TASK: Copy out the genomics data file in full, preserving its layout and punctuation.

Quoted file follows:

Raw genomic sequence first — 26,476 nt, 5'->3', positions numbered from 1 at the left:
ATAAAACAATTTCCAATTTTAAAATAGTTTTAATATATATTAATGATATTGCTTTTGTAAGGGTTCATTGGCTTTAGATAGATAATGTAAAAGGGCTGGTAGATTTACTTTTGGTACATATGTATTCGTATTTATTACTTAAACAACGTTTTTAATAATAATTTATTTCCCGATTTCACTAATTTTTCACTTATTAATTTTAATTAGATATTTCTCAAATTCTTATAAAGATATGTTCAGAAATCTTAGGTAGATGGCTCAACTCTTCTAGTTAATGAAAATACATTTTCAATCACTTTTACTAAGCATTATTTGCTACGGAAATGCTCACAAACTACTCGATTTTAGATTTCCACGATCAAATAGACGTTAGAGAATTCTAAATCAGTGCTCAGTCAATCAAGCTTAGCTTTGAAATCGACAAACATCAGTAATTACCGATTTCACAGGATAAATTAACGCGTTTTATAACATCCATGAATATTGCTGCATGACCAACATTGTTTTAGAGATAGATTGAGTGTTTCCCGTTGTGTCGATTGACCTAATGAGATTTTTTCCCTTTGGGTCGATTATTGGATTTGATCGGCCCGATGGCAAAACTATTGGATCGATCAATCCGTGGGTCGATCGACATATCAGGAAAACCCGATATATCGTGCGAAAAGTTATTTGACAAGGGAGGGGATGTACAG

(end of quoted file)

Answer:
Raw genomic sequence first — 26,476 nt, 5'->3', positions numbered from 1 at the left:
ATAAAACAATTTCCAATTTTAAAATAGTTTTAATATATATTAATGATATTGCTTTTGTAAGGGTTCATTGGCTTTAGATAGATAATGTAAAAGGGCTGGTAGATTTACTTTTGGTACATATGTATTCGTATTTATTACTTAAACAACGTTTTTAATAATAATTTATTTCCCGATTTCACTAATTTTTCACTTATTAATTTTAATTAGATATTTCTCAAATTCTTATAAAGATATGTTCAGAAATCTTAGGTAGATGGCTCAACTCTTCTAGTTAATGAAAATACATTTTCAATCACTTTTACTAAGCATTATTTGCTACGGAAATGCTCACAAACTACTCGATTTTAGATTTCCACGATCAAATAGACGTTAGAGAATTCTAAATCAGTGCTCAGTCAATCAAGCTTAGCTTTGAAATCGACAAACATCAGTAATTACCGATTTCACAGGATAAATTAACGCGTTTTATAACATCCATGAATATTGCTGCATGACCAACATTGTTTTAGAGATAGATTGAGTGTTTCCCGTTGTGTCGATTGACCTAATGAGATTTTTTCCCTTTGGGTCGATTATTGGATTTGATCGGCCCGATGGCAAAACTATTGGATCGATCAATCCGTGGGTCGATCGACATATCAGGAAAACCCGATATATCGTGCGAAAAGTTATTTGACAAGGGAGGGGATGTACAG